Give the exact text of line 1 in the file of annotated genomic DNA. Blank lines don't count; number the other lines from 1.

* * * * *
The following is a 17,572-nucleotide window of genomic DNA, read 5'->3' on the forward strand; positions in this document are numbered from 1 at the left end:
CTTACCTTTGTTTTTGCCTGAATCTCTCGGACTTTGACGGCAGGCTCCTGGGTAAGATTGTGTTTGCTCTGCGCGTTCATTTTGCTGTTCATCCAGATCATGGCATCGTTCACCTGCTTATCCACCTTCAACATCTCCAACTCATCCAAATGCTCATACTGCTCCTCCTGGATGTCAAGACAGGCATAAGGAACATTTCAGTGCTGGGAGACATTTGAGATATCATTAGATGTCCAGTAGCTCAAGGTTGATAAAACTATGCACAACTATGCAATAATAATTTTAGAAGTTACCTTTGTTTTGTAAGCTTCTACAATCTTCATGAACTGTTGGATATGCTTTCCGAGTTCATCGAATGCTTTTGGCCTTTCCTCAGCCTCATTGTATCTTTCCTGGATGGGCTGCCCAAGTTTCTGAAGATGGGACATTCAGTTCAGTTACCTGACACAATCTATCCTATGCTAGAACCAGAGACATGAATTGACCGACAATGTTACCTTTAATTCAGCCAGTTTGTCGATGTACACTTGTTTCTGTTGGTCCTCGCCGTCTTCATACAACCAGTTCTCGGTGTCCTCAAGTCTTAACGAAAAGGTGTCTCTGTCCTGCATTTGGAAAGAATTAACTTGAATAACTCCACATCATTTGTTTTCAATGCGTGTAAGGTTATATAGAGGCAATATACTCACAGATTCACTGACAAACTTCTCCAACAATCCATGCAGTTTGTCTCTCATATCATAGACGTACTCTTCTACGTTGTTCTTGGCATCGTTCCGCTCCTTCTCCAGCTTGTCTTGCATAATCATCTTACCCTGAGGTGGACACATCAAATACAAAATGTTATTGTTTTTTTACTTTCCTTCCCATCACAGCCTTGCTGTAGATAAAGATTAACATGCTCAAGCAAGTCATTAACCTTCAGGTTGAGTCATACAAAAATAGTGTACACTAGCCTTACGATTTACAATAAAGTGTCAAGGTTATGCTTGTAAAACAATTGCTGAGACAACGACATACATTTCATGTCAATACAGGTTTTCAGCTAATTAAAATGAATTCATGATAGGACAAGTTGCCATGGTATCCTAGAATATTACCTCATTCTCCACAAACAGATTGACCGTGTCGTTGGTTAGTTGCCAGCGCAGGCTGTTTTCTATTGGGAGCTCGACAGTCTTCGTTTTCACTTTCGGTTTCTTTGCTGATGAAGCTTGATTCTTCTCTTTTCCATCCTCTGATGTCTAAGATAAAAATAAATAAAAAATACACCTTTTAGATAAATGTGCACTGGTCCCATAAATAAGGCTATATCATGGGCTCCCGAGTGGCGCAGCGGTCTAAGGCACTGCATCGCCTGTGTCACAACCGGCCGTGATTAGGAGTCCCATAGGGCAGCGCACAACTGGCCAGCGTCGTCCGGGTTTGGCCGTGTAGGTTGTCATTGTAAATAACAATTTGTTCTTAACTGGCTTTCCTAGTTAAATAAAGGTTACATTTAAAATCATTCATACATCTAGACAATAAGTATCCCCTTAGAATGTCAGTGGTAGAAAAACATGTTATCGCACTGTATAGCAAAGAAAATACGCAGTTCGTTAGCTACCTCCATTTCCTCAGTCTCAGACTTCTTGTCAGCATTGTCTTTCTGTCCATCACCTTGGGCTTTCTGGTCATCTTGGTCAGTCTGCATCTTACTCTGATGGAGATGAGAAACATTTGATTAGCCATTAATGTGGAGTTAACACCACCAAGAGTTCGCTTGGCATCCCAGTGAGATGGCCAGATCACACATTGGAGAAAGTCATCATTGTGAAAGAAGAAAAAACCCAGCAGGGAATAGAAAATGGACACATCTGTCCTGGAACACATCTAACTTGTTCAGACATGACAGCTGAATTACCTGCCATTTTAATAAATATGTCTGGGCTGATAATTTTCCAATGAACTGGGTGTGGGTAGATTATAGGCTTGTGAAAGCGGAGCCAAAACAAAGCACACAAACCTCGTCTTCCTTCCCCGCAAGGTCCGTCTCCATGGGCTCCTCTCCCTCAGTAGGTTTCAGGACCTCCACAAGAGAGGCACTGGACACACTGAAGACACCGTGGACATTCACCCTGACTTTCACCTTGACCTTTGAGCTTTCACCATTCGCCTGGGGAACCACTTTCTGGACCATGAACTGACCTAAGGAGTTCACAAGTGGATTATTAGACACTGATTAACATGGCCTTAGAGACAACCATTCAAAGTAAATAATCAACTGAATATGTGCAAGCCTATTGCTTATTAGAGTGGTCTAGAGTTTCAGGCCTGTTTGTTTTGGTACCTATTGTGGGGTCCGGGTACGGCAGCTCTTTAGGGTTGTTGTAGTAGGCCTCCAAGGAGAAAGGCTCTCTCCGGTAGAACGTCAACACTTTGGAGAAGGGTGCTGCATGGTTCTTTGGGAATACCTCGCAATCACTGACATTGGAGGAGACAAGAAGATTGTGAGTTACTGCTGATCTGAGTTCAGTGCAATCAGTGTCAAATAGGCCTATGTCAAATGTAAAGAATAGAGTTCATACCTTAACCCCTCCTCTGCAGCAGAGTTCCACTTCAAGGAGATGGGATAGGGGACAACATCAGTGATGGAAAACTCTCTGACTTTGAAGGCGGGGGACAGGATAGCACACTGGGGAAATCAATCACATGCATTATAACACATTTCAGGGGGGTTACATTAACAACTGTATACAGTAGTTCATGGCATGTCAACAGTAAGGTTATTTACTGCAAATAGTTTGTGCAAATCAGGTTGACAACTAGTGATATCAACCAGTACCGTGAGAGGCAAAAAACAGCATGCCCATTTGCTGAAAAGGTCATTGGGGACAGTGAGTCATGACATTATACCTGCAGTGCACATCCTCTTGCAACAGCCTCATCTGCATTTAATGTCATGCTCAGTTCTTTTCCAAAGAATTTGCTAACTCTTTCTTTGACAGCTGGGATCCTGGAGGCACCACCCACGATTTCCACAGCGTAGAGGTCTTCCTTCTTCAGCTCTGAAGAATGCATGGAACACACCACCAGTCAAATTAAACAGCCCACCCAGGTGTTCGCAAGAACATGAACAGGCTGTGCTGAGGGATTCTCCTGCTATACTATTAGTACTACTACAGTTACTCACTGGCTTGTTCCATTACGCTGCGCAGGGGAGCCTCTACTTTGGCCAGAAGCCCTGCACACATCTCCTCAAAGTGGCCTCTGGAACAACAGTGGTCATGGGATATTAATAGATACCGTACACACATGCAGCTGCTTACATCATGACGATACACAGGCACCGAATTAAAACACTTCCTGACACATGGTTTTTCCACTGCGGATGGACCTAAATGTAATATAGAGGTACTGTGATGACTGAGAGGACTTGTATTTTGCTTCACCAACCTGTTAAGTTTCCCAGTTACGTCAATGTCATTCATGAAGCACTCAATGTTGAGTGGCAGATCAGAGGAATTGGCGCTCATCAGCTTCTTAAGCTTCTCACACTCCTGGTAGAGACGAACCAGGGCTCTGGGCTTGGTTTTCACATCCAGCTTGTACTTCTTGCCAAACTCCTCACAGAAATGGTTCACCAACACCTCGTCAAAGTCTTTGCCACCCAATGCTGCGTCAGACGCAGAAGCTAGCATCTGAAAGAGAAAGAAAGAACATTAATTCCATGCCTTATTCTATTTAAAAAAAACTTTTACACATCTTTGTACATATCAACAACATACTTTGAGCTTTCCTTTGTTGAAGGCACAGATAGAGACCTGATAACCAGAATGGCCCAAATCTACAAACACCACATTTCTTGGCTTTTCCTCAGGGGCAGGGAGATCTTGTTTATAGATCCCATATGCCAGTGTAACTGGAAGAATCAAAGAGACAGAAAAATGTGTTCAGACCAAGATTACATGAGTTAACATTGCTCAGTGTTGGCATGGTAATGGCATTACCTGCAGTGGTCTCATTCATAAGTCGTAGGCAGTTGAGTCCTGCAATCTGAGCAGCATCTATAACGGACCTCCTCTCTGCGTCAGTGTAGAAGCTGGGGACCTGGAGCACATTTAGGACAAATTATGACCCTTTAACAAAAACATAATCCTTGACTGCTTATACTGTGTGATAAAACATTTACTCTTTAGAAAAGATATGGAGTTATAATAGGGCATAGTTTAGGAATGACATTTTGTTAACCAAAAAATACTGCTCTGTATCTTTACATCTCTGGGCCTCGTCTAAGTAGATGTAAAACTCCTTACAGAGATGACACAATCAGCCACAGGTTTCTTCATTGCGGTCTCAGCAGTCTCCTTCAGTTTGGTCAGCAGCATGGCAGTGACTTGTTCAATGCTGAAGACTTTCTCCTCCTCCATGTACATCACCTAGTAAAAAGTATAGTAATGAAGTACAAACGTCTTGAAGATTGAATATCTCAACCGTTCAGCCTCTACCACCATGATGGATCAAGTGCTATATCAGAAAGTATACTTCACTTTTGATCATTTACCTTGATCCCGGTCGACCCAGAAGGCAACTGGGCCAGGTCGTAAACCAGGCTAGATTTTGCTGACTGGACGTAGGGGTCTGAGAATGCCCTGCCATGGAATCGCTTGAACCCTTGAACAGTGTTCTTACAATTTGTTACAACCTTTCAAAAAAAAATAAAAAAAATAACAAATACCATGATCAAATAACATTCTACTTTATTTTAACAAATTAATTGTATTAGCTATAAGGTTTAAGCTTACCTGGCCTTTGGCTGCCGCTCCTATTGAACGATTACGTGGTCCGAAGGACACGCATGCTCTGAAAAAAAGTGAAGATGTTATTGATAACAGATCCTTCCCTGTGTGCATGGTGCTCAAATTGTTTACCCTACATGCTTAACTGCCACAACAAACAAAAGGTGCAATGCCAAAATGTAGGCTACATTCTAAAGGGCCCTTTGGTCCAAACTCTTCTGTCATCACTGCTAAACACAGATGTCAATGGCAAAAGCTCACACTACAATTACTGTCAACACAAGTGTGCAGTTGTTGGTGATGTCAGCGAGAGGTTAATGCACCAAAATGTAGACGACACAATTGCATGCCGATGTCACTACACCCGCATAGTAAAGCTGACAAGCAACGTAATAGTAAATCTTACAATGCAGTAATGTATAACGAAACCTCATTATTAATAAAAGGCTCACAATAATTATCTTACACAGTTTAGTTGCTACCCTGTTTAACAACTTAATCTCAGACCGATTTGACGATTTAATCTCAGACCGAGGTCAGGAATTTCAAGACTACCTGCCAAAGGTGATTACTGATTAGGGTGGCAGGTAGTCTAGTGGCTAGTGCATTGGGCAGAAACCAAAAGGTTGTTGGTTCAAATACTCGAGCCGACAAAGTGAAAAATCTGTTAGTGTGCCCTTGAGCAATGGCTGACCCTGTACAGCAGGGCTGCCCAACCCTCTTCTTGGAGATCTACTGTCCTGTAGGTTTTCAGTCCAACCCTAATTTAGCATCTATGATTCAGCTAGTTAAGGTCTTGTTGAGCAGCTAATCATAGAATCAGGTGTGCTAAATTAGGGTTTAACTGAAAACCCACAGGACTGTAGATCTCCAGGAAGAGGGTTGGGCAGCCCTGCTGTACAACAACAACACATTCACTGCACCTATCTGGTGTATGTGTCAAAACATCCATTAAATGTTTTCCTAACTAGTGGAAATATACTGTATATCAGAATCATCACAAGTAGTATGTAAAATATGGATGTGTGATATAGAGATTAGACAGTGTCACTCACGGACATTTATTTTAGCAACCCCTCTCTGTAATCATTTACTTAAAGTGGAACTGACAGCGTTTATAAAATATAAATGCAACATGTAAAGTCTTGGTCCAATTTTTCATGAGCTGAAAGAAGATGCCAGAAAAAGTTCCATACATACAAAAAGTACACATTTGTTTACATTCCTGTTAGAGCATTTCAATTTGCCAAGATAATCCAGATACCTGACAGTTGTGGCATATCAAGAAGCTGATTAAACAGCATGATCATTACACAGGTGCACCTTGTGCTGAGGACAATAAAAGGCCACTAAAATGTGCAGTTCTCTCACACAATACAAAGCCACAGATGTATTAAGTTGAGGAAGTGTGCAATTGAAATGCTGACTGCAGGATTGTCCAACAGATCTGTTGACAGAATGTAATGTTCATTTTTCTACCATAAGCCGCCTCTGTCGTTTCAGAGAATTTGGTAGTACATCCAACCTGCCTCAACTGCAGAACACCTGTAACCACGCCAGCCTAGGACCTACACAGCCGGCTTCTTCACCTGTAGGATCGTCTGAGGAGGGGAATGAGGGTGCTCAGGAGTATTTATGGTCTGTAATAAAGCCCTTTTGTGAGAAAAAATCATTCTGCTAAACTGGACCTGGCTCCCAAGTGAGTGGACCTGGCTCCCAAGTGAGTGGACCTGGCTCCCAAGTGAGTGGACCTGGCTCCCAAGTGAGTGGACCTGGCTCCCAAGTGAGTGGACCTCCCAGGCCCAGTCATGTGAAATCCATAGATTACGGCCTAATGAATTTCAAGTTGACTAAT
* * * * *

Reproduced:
The following is a 17,572-nucleotide window of genomic DNA, read 5'->3' on the forward strand; positions in this document are numbered from 1 at the left end: